Get out and vote

November 2, 2010
By

The election is upon us. Go out and do your duty.

Do it in the knowledge that things in this nation and in this state must change.

Understand that whomever you choose to vote for in this election, the winner will not be panacea for everything that is wrong with the economy.

Nor will the election of one man over the other in the gubernatorial race lead to what is necessary – and what is necessary is a revolution rather than a reformation.

Neither the nation nor the state can continue burying itself in taxes and overspending.

Nations and states that consistently do this condemn themselves to ultimate bankruptcy.

In many respects, we are already a bankrupt nation. Our debt is so great now that there is very likely no real coming back from it. Our dependence on foreign oil has helped to bankrupt us. Yet we refuse to conserve and we complain about wind energy being too expensive to develop and that windmills will ruin the landscape.

Far better to have a ruined landscape than $150 a barrel oil and no one driving down to a Cape emptied of tourists by the high price for gasoline.

As a nation, as a state, we do not want to face the harsh reality that we have dug ourselves into a deep hole.

No one wants to suffer. No one wants to sacrifice.

There’s hardly a person or a political party that speaks reasonably or rationally for all of us.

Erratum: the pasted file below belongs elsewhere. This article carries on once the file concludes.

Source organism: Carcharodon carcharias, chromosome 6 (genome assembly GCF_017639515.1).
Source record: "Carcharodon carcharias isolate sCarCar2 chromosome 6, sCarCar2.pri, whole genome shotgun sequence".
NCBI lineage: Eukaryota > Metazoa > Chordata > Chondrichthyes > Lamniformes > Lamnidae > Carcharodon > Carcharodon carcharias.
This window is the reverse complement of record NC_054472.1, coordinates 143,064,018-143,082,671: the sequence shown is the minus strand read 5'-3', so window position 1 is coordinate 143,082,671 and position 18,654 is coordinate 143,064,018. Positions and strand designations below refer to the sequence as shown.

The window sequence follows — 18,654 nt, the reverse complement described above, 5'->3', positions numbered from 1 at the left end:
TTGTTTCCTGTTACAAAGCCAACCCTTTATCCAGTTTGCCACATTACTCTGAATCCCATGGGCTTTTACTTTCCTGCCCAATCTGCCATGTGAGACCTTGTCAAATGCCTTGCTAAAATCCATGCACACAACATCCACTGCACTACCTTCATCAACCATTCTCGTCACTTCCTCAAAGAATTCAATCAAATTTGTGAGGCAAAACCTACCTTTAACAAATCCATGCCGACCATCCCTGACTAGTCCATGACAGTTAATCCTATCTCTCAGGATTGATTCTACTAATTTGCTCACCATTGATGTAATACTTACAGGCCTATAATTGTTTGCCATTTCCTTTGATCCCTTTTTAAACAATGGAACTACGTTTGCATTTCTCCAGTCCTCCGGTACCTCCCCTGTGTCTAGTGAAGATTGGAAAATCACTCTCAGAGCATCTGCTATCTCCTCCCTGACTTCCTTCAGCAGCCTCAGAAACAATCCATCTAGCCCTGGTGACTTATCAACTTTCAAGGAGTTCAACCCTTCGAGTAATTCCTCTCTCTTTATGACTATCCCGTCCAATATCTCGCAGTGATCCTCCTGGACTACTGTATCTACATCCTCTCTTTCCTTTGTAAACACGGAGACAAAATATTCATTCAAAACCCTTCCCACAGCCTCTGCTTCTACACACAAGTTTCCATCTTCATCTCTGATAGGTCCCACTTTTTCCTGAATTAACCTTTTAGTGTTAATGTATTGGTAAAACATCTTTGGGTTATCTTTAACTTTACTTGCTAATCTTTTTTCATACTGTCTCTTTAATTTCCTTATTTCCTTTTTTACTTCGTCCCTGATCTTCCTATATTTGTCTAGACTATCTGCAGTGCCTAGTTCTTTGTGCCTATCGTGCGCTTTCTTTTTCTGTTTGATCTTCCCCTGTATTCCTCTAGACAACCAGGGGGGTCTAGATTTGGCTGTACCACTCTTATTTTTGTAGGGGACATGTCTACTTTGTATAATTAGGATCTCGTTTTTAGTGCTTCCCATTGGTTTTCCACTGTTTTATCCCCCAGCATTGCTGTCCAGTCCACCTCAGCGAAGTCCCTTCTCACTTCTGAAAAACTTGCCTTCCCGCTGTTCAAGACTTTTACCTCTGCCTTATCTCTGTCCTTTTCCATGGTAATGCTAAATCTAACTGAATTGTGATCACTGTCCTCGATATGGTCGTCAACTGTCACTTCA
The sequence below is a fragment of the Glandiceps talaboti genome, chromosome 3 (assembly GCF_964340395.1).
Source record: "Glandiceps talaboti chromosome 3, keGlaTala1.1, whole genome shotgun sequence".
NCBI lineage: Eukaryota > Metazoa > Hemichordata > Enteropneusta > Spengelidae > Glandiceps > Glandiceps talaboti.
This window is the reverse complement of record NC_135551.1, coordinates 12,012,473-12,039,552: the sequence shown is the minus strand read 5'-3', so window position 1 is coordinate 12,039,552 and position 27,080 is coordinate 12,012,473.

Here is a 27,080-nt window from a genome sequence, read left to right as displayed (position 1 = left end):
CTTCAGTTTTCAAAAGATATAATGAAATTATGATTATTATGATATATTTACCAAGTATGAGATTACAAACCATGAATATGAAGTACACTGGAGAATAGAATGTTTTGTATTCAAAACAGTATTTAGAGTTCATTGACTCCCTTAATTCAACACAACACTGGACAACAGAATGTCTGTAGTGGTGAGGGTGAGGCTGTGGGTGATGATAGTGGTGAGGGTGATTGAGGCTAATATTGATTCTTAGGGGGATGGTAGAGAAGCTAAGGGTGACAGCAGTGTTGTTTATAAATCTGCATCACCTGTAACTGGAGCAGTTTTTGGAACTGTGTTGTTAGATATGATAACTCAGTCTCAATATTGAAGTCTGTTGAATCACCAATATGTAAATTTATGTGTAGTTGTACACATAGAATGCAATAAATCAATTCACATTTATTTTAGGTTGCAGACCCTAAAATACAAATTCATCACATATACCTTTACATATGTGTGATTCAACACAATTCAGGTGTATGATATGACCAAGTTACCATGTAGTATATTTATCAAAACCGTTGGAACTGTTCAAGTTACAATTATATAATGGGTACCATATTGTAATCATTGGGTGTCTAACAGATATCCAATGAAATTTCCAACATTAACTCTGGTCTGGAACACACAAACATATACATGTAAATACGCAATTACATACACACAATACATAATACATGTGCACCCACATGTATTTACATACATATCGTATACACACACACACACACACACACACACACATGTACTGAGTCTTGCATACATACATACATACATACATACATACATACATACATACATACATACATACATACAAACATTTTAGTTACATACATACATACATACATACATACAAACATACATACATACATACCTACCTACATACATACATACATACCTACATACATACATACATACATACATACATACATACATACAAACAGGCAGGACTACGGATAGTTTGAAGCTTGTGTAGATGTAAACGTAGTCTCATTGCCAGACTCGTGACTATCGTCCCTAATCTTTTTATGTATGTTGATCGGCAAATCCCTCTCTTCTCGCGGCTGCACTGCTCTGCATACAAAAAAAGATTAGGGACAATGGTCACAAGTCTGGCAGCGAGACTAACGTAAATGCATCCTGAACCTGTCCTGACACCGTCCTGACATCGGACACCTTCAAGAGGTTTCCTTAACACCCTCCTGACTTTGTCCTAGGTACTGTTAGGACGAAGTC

What we have in this election is anger mixing with hope without much vision from anyone about how this nation and our state will get through the brave new world we are living in.

At the national level we are running two costly wars, shedding precious American blood, for people in two nations who don’t like us and who tend to loath women and our way of life.

Social Security and Medicare are absolutely positively going to be bankrupt in a short time but there is no urgency at the highest levels to change the ultimate outcome.

Health insurance costs are rising unabated and yet there are millions insistent on repealing the recently enacted health care bill because so many didn’t want it.

In Massachusetts we have an underfunded $22 billion pension system for public employees. The pension system was recently reformed but in the years to come, unless something substantial is done, the system will collapse under the weight of its debt.

We have hundreds of thousands of Massachusetts residents asking for lower taxes and many candidates promising that.

The same people crying for lower taxes don’t want cuts in school spending for their children or public safety cuts of police and firemen – but they want lower taxes.

One doesn’t go without the other. In large part, the system begins and ends at the ballot box. It is changed at the ballot box

So get out and vote.

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